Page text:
TOM BRYANT: On Slim's Porch: Old Friends, Silent Night, Eyes Eastward
This column that I wrote several years ago has become a holiday tradition. Not much has changed except Bubba, Slim and I are a little older. We still check the eastern sky every Christmas for that rising star.
"Bryant, it's about time you stopped by. I was about to give that deer roast to H.B. Johnson. I didn't know if you wanted it or not."
Slim called me the week before, informing me that he had some venison for my game dinner and for me to stop by. When I pulled up in front of the old store, he was out on the porch putting more charcoal in his smoker. It was one of those clear, crisp fall days with a bright sun that made the shadows blacker than usual. The smoke rolling out of the smoker on the porch looked like small clouds in a sky of their own.
Slim reopened his old store, after a time out west seeking his fortune, and had done a remarkable job of restoration. The old place looked just as it did when his grandfather ran it. I hoped that he had not overdone it physically, because he put in a bunch of hours to get ready for the holidays.
I sat down in a rocking chair not very far from the smoker but far enough to keep from being engulfed when Slim stirred the coals.
"Slim, appreciate you saving me that venison. I can sure use it at the game dinner this year. I've got plenty of ducks but the venison has been kinda scarce."
The game dinner has become a tradition around the Bryant house for the last several Christmases. A few friends join us on Saturday before the holiday and I cook up the bounty from my many forays in the field.
Slim finished stirring his smoker, walked over and sat in the rocker beside me. About then the phone rang... and rang ... and rang. I said, "Slim, you gonna answer that?"
He said, "Nope, I made up my mind today not to jump up and run every time that cotton-picking phone rings. If it's important they'll call back. Then, maybe I'll answer it, and maybe I won't."
I didn't comment. Sometimes Slim's reasoning was completely over my head.
The sun was beginning to set, and we both watched as Johnson's black Angus cows ambled up the hill toward the barn. I could tell Slim was in a pensive mood, so I just sat there and enjoyed the classic beauty of a North Carolina fall day coming to an end.
"Where is everybody?" I asked.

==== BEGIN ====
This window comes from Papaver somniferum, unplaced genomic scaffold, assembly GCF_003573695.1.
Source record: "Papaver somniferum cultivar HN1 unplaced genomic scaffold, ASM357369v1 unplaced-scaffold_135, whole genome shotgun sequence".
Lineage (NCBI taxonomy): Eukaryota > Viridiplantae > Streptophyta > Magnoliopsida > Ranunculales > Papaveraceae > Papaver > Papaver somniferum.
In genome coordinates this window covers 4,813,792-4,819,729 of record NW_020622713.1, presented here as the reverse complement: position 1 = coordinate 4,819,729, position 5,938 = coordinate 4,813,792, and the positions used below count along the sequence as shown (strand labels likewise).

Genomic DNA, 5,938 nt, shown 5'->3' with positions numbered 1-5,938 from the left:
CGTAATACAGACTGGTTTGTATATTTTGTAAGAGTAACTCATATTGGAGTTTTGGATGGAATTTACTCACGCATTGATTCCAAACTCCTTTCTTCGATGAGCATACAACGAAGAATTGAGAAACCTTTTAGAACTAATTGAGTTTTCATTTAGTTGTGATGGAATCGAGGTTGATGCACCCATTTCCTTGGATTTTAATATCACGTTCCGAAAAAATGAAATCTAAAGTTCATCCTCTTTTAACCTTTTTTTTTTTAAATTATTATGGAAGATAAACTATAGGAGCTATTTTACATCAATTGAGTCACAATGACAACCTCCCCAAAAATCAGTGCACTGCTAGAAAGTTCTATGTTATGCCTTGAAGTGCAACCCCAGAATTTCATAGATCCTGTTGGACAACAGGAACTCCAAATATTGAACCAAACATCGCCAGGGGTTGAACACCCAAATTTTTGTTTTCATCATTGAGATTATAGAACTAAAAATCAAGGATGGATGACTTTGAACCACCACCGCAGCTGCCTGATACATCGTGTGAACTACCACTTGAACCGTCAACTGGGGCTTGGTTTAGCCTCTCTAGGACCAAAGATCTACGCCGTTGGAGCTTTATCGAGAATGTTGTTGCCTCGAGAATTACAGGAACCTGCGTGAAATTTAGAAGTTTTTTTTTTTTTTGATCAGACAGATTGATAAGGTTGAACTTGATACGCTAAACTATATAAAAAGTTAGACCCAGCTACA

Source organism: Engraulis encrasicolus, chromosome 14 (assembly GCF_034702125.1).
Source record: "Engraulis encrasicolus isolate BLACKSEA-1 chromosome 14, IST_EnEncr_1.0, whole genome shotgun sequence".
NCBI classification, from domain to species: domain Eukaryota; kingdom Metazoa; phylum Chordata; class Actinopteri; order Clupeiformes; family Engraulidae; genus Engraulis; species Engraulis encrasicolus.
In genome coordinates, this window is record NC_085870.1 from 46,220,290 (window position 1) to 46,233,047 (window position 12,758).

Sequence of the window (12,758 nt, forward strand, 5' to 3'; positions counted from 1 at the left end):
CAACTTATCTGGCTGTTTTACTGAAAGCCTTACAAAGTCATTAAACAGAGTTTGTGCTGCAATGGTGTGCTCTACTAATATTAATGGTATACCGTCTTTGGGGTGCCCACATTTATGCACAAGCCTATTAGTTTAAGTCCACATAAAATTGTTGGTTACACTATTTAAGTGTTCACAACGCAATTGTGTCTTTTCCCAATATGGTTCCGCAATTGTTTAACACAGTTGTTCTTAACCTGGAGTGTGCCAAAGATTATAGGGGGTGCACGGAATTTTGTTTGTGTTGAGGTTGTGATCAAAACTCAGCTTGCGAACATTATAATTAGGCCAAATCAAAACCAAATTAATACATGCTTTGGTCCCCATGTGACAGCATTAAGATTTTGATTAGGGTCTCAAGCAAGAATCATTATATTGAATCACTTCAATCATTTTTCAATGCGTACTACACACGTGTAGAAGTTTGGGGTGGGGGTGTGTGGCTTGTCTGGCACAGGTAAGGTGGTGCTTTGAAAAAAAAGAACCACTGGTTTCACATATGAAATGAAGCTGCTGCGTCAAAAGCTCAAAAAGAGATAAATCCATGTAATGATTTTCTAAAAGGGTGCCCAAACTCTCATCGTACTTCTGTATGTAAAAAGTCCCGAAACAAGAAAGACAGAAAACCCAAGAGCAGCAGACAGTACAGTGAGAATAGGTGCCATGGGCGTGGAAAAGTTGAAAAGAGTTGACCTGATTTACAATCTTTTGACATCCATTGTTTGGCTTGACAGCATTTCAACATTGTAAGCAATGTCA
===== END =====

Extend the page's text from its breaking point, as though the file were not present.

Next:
Usually on a Friday afternoon this time of year the front porch of Slim's old store would be full of hunters and passersby chatting and catching up on the latest gossip.
Slim replied, "I don't know, Bryant. Seems to be fewer and fewer people coming in these last few weeks. I guess everybody has more on their minds than they can handle. You know with work and the holidays and everything. I did see Bubba yesterday, he said he would stop in this afternoon after he finished working on his deer stand."
Bubba and I go way back, we've been hunting and fishing together for years. Slim always said if you saw Bubba's truck somewhere, mine would be close by.
We sat there rocking, the last rays of the sun reflecting from the tree line across Johnson's pasture.
"What do you think, Bryant? Here we are approaching another Christmas, the season of good will toward men. It seems to me there's not much of that left in the world today."
"What have you got on that smoker?" I asked Slim, hoping to change the subject to happier thoughts.
"I've got us some deer jerky smoking. Ought to be ready. We'll try some before you leave."
About that time the phone rang again. "Get that thing, Bryant. I'm tired of hearing it."
"Cooter," it was Bubba calling from his car phone. He had just recently installed me with a new nickname. Where he came up with "Cooter," I have no idea.
"What's the matter with Slim? He won't answer his phone."
"I don't know, but I believe he's got the Christmas blues. Get on over here and we'll cheer him up."
"I'll be there in a minute, and I've got some of Ritter's apple brandy. If that won't do it, nothing will."
Bubba was always finding some concoction in his travels, most of it 100 proof.
"That was Bubba," I hollered out the front door to Slim. "He'll be here in a few minutes."
The sun was completely gone now. I grabbed my coat out of the back of the Bronco as Bubba came sliding up in a cloud of dust. After we had insulted each other sufficiently, we walked up on the porch. Bubba had his gunning bag slung over his shoulder; and as he got to the top of the steps, he pulled a flask out of it, offered it to Slim and said, "Merry Christmas."
"I ran into Santa Claus out near my deer stand today, he gave me this and said, 'Make sure you give some of this to Slim.' So here I am, Santa's helper, with good tidings for all."
Later that evening, after we had sampled Slim's deer jerky and washed it down with Ritter's apple brandy, we sat in comfortable silence on the front porch. It was cold but not cold enough to move us inside to the old pot belly stove.
Bubba went in and turned off the outdoor lights so we could enjoy the beauty of the stars. There was supposed to be a meteor shower that evening. Slim had his portable radio tuned to a station playing Christmas carols. Nobody said much, we just watched the heavens.
"What's that bright star over there?" Bubba asked, as he pointed toward the eastern horizon.
"I don't know, but I believe it might be Venus," I replied. "What do you think, Slim?"
Slim paused for a second and then said, "Do you guys get the irony of this situation? The three of us out on this porch this time of year watching a star rising in the east ... 'And lo, the star which they saw in the east went before them, till it came and stood over where the young child was.'"
Slim could quote almost any verse from the Bible.
We sat there watching the star slowly rise, each of us lost in our thoughts.
"I wish ..." Slim let the thought die in mid-sentence.
"Me, too," replied Bubba.
Tom Bryant can be reached at firstname.lastname@example.org
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